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0.10 (stable)
Array Type

An ARRAY column stores fixed-sized arrays. All fields in the column must have the same length and the same underlying type. Arrays are typically used to store arrays of numbers, but can contain any uniform data type, including ARRAY, LIST and STRUCT types.

Arrays can be used to store vectors such as word embeddings or image embeddings.

To store variable-length lists, use the LIST type. See the data types overview for a comparison between nested data types.

The ARRAY type in PostgreSQL allows variable-length fields. DuckDB’s ARRAY type is fixed-length.

Creating Arrays

Arrays can be created using the array_value(expr, ...) function.

Construct with the array_value function:

SELECT array_value(1, 2, 3);

You can always implicitly cast an array to a list (and use list functions, like list_extract, [i]):

SELECT array_value(1, 2, 3)[2];

You can cast from a list to an array, but the dimensions have to match up!:

SELECT [3, 2, 1]::INTEGER[3];

Arrays can be nested:

SELECT array_value(array_value(1, 2), array_value(3, 4), array_value(5, 6));

Arrays can store structs:

SELECT array_value({'a': 1, 'b': 2}, {'a': 3, 'b': 4});

Defining an Array Field

Arrays can be created using the ⟨TYPE_NAME⟩[⟨LENGTH⟩] syntax. For example, to create an array field for 3 integers, run:

CREATE TABLE array_table (id INTEGER, arr INTEGER[3]);
INSERT INTO array_table VALUES (10, [1, 2, 3]), (20, [4, 5, 6]);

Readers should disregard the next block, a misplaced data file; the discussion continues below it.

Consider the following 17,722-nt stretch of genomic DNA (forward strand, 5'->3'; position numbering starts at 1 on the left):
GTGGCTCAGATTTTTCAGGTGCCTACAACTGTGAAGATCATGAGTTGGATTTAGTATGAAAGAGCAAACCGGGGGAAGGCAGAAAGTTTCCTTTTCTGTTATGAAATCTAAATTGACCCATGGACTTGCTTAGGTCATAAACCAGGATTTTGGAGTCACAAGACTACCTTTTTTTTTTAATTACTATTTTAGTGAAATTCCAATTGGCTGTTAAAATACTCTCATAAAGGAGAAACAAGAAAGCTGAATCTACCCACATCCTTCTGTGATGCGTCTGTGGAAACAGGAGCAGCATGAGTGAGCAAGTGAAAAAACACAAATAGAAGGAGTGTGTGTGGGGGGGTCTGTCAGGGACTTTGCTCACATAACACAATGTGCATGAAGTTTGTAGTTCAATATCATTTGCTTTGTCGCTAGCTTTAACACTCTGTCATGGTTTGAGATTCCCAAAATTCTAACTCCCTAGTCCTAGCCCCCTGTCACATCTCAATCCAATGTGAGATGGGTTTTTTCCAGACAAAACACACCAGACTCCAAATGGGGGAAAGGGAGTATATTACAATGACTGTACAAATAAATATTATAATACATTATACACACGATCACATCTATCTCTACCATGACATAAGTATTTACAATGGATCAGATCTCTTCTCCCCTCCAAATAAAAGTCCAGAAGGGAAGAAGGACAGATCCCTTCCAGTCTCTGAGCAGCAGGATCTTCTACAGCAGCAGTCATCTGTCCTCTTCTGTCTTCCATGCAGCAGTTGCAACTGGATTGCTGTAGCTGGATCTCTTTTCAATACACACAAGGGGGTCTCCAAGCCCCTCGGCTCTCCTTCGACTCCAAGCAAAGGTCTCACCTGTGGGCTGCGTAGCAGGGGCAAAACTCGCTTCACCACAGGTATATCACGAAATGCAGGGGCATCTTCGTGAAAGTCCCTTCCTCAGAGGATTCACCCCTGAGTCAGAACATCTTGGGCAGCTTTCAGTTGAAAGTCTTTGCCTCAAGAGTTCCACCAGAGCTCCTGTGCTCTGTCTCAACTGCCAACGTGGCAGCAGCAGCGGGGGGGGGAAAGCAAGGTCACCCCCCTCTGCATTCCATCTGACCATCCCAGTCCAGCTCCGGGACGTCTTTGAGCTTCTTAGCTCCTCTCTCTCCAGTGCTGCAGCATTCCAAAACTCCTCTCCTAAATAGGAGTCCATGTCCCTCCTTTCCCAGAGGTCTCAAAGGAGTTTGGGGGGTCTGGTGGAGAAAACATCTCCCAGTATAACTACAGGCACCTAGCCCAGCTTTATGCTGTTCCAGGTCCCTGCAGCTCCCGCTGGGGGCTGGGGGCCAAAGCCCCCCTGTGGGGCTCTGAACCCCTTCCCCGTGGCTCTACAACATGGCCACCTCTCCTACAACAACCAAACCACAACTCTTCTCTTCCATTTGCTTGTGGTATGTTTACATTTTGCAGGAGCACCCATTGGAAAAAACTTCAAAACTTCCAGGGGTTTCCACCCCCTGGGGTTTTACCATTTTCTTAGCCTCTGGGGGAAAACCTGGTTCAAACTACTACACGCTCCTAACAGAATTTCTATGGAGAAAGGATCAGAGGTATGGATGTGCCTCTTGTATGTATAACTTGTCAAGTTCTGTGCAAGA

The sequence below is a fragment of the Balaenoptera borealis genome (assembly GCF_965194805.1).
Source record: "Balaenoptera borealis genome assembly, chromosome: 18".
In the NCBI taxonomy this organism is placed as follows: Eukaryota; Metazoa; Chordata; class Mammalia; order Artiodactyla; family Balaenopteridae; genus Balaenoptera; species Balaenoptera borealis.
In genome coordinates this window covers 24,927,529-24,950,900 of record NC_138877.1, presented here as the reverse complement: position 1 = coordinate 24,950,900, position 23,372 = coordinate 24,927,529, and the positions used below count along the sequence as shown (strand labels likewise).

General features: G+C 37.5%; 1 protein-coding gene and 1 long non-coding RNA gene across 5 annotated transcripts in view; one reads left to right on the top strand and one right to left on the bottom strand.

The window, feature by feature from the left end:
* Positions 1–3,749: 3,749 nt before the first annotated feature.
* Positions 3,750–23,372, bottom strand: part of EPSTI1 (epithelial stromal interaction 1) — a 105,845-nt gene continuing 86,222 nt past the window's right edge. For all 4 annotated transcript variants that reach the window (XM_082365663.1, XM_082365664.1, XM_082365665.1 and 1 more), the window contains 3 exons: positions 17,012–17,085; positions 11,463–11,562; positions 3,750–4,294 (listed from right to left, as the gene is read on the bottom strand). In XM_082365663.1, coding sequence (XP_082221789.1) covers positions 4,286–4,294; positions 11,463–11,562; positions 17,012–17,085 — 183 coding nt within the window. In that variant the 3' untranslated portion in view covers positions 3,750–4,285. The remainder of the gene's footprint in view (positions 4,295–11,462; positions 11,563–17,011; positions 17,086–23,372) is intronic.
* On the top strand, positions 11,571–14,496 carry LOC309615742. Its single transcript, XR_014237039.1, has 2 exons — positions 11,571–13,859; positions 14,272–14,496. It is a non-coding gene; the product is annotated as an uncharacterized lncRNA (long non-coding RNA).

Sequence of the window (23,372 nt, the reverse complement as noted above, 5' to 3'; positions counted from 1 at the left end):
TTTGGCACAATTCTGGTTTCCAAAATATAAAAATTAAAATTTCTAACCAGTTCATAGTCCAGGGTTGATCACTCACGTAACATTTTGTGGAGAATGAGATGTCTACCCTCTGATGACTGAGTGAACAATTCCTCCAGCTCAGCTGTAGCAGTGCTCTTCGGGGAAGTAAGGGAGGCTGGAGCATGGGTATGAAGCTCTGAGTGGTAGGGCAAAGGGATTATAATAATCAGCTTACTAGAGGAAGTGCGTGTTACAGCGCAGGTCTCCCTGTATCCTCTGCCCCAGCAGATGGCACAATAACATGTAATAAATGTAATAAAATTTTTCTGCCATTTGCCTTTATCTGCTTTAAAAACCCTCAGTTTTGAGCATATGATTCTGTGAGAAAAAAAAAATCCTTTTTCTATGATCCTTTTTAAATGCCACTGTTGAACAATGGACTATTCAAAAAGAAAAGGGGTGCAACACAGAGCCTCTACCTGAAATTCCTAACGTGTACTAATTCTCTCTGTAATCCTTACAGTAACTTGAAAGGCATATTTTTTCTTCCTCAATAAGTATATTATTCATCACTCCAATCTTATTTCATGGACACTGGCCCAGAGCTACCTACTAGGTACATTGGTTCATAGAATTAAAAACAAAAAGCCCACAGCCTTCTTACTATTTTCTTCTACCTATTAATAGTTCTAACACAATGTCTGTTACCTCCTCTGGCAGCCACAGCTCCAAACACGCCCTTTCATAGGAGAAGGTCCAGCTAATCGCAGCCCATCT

Retrieving Values from Arrays

Retrieving one or more values from an array can be accomplished using brackets and slicing notation, or through list functions like list_extract and array_extract. Using the example in Defining an Array Field.

The following queries for extracting the second element of an array are equivalent:

SELECT id, arr[1] AS element FROM array_table;
SELECT id, list_extract(arr, 1) AS element FROM array_table;
SELECT id, array_extract(arr, 1) AS element FROM array_table;
id element
10 1
20 4

Using the slicing notation returns a LIST:

SELECT id, arr[1:2] AS elements FROM array_table;
id elements
10 [1, 2]
20 [4, 5]

Functions

All LIST functions work with the ARRAY type. Additionally, several ARRAY-native functions are also supported. See the ARRAY functions.

Examples

Create sample data:

CREATE TABLE x (i INTEGER, v FLOAT[3]);
CREATE TABLE y (i INTEGER, v FLOAT[3]);
INSERT INTO x VALUES (1, array_value(1.0::FLOAT, 2.0::FLOAT, 3.0::FLOAT));
INSERT INTO y VALUES (1, array_value(2.0::FLOAT, 3.0::FLOAT, 4.0::FLOAT));

Compute cross product:

SELECT array_cross_product(x.v, y.v)
FROM x, y
WHERE x.i = y.i;

Compute cosine similarity:

SELECT array_cosine_similarity(x.v, y.v)
FROM x, y
WHERE x.i = y.i;

Ordering

The ordering of ARRAY instances is defined using a lexicographical order. NULL values compare greater than all other values and are considered equal to each other.

See Also

For more functions, see List Functions.

About this page

Last modified: 2024-05-21